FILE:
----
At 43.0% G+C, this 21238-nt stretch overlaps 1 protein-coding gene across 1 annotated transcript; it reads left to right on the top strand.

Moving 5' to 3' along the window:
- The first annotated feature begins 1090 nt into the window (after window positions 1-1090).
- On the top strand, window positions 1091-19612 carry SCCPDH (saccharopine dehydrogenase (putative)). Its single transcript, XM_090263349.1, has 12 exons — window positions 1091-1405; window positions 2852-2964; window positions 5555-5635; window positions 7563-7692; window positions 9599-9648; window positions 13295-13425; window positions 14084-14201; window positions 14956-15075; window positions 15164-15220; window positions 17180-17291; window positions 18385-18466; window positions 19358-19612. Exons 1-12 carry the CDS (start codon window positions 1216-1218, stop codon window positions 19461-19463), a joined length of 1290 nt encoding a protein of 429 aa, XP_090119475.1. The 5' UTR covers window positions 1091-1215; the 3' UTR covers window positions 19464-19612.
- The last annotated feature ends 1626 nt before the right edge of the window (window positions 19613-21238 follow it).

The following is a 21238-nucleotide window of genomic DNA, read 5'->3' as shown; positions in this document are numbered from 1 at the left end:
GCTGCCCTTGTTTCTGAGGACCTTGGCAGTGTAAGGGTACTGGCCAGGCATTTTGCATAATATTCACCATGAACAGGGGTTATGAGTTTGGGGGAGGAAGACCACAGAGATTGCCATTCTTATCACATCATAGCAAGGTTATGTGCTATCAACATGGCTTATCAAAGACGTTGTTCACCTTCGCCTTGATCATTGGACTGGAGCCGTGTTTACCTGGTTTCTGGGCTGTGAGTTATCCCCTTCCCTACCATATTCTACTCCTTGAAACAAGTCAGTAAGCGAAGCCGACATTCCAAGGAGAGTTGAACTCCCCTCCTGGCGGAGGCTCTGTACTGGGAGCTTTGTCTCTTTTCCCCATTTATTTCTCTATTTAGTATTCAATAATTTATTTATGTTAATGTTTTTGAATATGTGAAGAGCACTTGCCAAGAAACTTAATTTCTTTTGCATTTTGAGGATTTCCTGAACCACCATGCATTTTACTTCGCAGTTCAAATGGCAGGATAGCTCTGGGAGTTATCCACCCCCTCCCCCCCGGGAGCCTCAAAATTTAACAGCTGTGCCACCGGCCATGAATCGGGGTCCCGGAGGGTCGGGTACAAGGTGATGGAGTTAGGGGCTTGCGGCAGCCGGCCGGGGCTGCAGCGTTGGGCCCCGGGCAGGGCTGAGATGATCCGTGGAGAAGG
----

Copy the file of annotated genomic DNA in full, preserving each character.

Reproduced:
At 43.0% G+C, this 21238-nt stretch overlaps 1 protein-coding gene across 1 annotated transcript; it reads left to right on the top strand.

Moving 5' to 3' along the window:
- The first annotated feature begins 1090 nt into the window (after window positions 1-1090).
- On the top strand, window positions 1091-19612 carry SCCPDH (saccharopine dehydrogenase (putative)). Its single transcript, XM_090263349.1, has 12 exons — window positions 1091-1405; window positions 2852-2964; window positions 5555-5635; window positions 7563-7692; window positions 9599-9648; window positions 13295-13425; window positions 14084-14201; window positions 14956-15075; window positions 15164-15220; window positions 17180-17291; window positions 18385-18466; window positions 19358-19612. Exons 1-12 carry the CDS (start codon window positions 1216-1218, stop codon window positions 19461-19463), a joined length of 1290 nt encoding a protein of 429 aa, XP_090119475.1. The 5' UTR covers window positions 1091-1215; the 3' UTR covers window positions 19464-19612.
- The last annotated feature ends 1626 nt before the right edge of the window (window positions 19613-21238 follow it).

The following is a 21238-nucleotide window of genomic DNA, read 5'->3' as shown; positions in this document are numbered from 1 at the left end:
GCTGCCCTTGTTTCTGAGGACCTTGGCAGTGTAAGGGTACTGGCCAGGCATTTTGCATAATATTCACCATGAACAGGGGTTATGAGTTTGGGGGAGGAAGACCACAGAGATTGCCATTCTTATCACATCATAGCAAGGTTATGTGCTATCAACATGGCTTATCAAAGACGTTGTTCACCTTCGCCTTGATCATTGGACTGGAGCCGTGTTTACCTGGTTTCTGGGCTGTGAGTTATCCCCTTCCCTACCATATTCTACTCCTTGAAACAAGTCAGTAAGCGAAGCCGACATTCCAAGGAGAGTTGAACTCCCCTCCTGGCGGAGGCTCTGTACTGGGAGCTTTGTCTCTTTTCCCCATTTATTTCTCTATTTAGTATTCAATAATTTATTTATGTTAATGTTTTTGAATATGTGAAGAGCACTTGCCAAGAAACTTAATTTCTTTTGCATTTTGAGGATTTCCTGAACCACCATGCATTTTACTTCGCAGTTCAAATGGCAGGATAGCTCTGGGAGTTATCCACCCCCTCCCCCCCGGGAGCCTCAAAATTTAACAGCTGTGCCACCGGCCATGAATCGGGGTCCCGGAGGGTCGGGTACAAGGTGATGGAGTTAGGGGCTTGCGGCAGCCGGCCGGGGCTGCAGCGTTGGGCCCCGGGCAGGGCTGAGATGATCCGTGGAGAAGG